The Personal Injuries Proceedings Act 2002 (Qld) applies to claims for personal injuries arising out of negligent medical services in Queensland. This legislation is known in the legal industry as PIPA.
You may have a claim for compensation if you’ve suffered injury or complications as a direct consequence of the negligence of a health professional either in a hospital, medical clinic or elsewhere.
These claims are not easy as there are so many variables involved when it comes to medicine. However, you are entitled to expect that when you place yourself in the hands of a health professional, that they exercise the necessary care when treating you.
These cases often are complex and expensive to run. Highly skilled legal representation and specialist medical opinion is essential.
Starting a Claim for Medical Negligence in Queensland
Under the requirements of PIPA, to commence a claim for medical negligence, an initial notice must first be completed and served on the at-fault medical provider within 9 months of the medical incident. If more time has passed, a reasonable excuse for the delay must be provided.
The initial notice must state that it is given under Section 9A of PIPA, and typically contain the following information:
- the claimant’s full name and address;
- any other name by which the claimant is known or has been known;
- if the initial notice is given by the claimant’s parent or legal guardian, the parent’s or guardian’s name;
- the claimant’s date of birth;
- a description of the medical services alleged to have given rise to the personal injury;
- if known, the name of the doctor who provided the medical services;
- the date or dates when the medical services were provided;
- the place or places at which the medical services were provided;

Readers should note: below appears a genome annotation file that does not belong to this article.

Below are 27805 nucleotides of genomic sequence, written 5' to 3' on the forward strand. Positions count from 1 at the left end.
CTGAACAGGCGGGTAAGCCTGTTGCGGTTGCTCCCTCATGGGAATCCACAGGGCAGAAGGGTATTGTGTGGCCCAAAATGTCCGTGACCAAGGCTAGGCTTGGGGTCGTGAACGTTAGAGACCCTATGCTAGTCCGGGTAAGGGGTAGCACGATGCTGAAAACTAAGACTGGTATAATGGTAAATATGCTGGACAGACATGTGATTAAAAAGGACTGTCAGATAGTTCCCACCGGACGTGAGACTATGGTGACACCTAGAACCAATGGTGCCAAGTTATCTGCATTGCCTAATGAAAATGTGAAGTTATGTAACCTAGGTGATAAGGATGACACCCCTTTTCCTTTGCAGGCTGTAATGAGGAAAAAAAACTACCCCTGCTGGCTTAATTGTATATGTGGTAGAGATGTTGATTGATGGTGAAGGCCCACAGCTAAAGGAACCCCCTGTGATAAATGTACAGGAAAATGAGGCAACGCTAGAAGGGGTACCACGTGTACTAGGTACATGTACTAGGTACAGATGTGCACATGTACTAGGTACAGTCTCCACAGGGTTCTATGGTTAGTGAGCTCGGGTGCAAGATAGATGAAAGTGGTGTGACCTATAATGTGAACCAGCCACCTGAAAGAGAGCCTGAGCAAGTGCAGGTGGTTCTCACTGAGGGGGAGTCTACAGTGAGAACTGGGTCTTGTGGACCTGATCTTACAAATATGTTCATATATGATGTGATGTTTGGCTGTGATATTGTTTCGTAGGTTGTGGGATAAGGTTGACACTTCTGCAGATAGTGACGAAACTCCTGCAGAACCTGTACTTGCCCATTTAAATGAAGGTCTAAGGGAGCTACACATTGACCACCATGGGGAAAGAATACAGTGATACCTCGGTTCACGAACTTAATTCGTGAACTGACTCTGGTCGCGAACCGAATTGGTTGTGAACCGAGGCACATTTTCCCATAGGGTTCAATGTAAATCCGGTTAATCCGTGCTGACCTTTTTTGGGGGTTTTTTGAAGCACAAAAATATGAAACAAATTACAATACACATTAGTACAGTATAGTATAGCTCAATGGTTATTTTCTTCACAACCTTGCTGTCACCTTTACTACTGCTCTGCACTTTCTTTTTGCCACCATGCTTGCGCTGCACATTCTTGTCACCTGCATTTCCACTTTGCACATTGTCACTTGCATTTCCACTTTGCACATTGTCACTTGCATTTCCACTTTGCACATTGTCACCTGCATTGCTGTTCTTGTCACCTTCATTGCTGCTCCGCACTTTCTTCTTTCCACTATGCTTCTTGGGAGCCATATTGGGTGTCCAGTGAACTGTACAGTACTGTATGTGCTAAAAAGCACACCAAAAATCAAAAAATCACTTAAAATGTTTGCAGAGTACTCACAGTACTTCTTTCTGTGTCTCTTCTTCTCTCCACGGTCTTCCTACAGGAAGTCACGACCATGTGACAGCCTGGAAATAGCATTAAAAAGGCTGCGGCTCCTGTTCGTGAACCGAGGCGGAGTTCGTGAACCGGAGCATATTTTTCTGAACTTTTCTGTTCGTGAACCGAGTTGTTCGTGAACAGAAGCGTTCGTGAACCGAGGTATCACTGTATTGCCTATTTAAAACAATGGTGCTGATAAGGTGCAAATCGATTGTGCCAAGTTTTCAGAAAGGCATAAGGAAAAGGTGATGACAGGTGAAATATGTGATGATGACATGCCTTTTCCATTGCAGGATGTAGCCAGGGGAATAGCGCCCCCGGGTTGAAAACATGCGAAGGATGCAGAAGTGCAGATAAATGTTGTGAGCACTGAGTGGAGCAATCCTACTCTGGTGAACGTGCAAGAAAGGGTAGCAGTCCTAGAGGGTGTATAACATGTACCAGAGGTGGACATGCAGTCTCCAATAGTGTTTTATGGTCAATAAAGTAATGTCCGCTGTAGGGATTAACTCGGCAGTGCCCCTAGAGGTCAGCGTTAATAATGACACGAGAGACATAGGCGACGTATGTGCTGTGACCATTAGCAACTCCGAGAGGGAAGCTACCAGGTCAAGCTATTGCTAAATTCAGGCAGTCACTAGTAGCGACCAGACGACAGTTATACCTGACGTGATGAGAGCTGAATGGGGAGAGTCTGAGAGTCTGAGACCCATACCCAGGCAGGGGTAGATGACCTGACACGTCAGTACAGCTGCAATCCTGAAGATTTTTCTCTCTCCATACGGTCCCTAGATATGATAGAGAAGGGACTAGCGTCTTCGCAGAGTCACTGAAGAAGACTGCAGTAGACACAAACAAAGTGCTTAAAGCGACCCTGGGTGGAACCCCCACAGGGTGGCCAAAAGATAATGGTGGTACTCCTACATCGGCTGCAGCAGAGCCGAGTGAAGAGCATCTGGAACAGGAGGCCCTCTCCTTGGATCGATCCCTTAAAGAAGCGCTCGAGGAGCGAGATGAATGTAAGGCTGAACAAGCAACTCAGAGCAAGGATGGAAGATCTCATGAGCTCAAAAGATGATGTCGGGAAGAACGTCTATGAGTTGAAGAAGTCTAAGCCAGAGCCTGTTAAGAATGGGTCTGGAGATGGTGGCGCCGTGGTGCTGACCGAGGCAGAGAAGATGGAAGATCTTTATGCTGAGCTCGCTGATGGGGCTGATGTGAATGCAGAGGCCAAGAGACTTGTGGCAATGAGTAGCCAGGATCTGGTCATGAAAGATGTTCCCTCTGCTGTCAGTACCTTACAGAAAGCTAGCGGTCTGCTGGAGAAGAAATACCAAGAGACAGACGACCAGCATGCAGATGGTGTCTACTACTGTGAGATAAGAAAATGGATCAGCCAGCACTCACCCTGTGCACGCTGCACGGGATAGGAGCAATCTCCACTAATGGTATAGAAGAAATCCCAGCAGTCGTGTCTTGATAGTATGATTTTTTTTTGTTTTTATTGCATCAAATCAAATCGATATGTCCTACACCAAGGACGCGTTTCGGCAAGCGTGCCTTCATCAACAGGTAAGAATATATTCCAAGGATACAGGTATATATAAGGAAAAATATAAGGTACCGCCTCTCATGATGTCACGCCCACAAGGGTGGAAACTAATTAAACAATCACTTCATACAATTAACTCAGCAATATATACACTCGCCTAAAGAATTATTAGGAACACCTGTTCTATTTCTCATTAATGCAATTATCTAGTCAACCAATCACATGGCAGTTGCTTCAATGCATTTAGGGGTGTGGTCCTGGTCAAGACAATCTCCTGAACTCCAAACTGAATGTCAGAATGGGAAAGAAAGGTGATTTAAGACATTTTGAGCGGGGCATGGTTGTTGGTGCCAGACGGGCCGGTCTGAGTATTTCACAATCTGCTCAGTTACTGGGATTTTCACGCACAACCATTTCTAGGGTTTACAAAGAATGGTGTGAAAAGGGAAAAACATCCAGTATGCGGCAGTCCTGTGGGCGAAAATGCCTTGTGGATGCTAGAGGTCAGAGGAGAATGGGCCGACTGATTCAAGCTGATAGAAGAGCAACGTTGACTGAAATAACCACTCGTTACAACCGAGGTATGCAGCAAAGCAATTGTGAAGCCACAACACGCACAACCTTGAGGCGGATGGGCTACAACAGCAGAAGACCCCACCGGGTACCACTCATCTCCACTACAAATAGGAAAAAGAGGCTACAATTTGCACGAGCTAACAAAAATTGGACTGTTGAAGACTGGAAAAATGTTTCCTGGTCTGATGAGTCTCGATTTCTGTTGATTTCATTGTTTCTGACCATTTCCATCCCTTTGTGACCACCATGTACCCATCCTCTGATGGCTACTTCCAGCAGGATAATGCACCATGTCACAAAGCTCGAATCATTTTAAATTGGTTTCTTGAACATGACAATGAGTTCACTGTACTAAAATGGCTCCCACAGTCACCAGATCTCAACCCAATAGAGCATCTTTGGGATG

- a description of the personal injury alleged to have been suffered.
Following the initial notice, a further claim form must be completed, known as a Part 1 Notice.
The Part 1 Notice must include a written report from another medical specialist, competent to assess the medical incident alleged to have given rise to the personal injury, stating, in the medical specialist’s opinion:
- that there was a failure to meet an appropriate standard of care in providing medical services; and
- the reasons justifying the opinion; and
- that as a result of the failure, the claimant suffered personal injury; and
Often, these medical specialist opinions can require complex considerations by very experienced doctors and are therefore very expensive. It’s not unheard of for such a report to cost $5,000 – $10,000. Some law firms require that this outlay be paid for by the claimant directly before considering the claim.
It’s important to consult with a legal professional who has a focus on personal injury and medical negligence claims in Queensland to understand the specific requirements, timeframes, and procedures associated with commencing claims appropriately, as well as to navigate the overall legal process effectively.
Frequently Asked Questions
Will you run my claim No Win No Fee?
Maybe. Roche Legal only offers No Win No Fee representation to those with a qualifying medical negligence claim.
Medical negligence claims require proof of negligence at the outset of the claim. This proof must come in the form of a report from another doctor similarly experienced and qualified to perform the medical service in question. It is very expensive to obtain expert reports to confirm that your doctor made a mistake and many times it is discovered that the original doctor was not actually negligent.
If it is not clear and obvious (such as a doctor operating on your Left leg when he was supposed to operate on your Right leg) then we require you to cover the cost of your own initial medical opinion to support your claim. If the expert opinion supports your case, we will be able to consider offering you our No Win No Fee representation.
Contact us for a free initial consultation. We have offices in Brisbane, Springwood, and the Sunshine Coast.
Do I have a claim for compensation?
Maybe. To be able to bring a medical negligence claim, you must be able to prove that the medical services provided to you were negligent. You cannot win a claim simply because a complication arose from a surgical procedure that was always an inherent risk to having the procedure performed.